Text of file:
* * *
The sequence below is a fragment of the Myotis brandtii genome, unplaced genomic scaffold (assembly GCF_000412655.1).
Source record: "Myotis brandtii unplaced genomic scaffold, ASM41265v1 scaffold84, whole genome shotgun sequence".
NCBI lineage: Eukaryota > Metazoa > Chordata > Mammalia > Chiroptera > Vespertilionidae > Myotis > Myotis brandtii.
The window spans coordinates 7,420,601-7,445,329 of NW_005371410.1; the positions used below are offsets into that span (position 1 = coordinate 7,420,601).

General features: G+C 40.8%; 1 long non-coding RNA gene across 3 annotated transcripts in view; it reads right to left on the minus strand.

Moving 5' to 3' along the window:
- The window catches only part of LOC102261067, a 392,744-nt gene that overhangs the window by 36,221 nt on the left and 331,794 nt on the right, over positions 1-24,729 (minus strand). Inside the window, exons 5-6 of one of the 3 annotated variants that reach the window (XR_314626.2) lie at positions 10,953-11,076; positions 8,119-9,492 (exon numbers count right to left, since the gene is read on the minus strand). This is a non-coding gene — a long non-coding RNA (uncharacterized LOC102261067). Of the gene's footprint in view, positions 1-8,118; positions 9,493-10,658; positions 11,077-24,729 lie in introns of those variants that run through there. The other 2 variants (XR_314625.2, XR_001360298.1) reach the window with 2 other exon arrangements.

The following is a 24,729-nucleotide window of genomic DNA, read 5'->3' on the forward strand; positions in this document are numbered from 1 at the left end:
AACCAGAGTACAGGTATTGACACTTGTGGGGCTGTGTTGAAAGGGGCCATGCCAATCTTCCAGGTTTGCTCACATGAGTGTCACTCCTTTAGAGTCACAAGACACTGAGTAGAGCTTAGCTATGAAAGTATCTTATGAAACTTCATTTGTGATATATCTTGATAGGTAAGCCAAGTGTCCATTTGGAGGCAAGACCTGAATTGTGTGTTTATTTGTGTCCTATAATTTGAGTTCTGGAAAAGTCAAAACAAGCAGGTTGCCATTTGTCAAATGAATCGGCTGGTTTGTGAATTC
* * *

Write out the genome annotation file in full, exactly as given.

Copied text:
The sequence below is a fragment of the Myotis brandtii genome, unplaced genomic scaffold (assembly GCF_000412655.1).
Source record: "Myotis brandtii unplaced genomic scaffold, ASM41265v1 scaffold84, whole genome shotgun sequence".
NCBI lineage: Eukaryota > Metazoa > Chordata > Mammalia > Chiroptera > Vespertilionidae > Myotis > Myotis brandtii.
The window spans coordinates 7,420,601-7,445,329 of NW_005371410.1; the positions used below are offsets into that span (position 1 = coordinate 7,420,601).

General features: G+C 40.8%; 1 long non-coding RNA gene across 3 annotated transcripts in view; it reads right to left on the minus strand.

Moving 5' to 3' along the window:
- The window catches only part of LOC102261067, a 392,744-nt gene that overhangs the window by 36,221 nt on the left and 331,794 nt on the right, over positions 1-24,729 (minus strand). Inside the window, exons 5-6 of one of the 3 annotated variants that reach the window (XR_314626.2) lie at positions 10,953-11,076; positions 8,119-9,492 (exon numbers count right to left, since the gene is read on the minus strand). This is a non-coding gene — a long non-coding RNA (uncharacterized LOC102261067). Of the gene's footprint in view, positions 1-8,118; positions 9,493-10,658; positions 11,077-24,729 lie in introns of those variants that run through there. The other 2 variants (XR_314625.2, XR_001360298.1) reach the window with 2 other exon arrangements.

The following is a 24,729-nucleotide window of genomic DNA, read 5'->3' on the forward strand; positions in this document are numbered from 1 at the left end:
AACCAGAGTACAGGTATTGACACTTGTGGGGCTGTGTTGAAAGGGGCCATGCCAATCTTCCAGGTTTGCTCACATGAGTGTCACTCCTTTAGAGTCACAAGACACTGAGTAGAGCTTAGCTATGAAAGTATCTTATGAAACTTCATTTGTGATATATCTTGATAGGTAAGCCAAGTGTCCATTTGGAGGCAAGACCTGAATTGTGTGTTTATTTGTGTCCTATAATTTGAGTTCTGGAAAAGTCAAAACAAGCAGGTTGCCATTTGTCAAATGAATCGGCTGGTTTGTGAATTC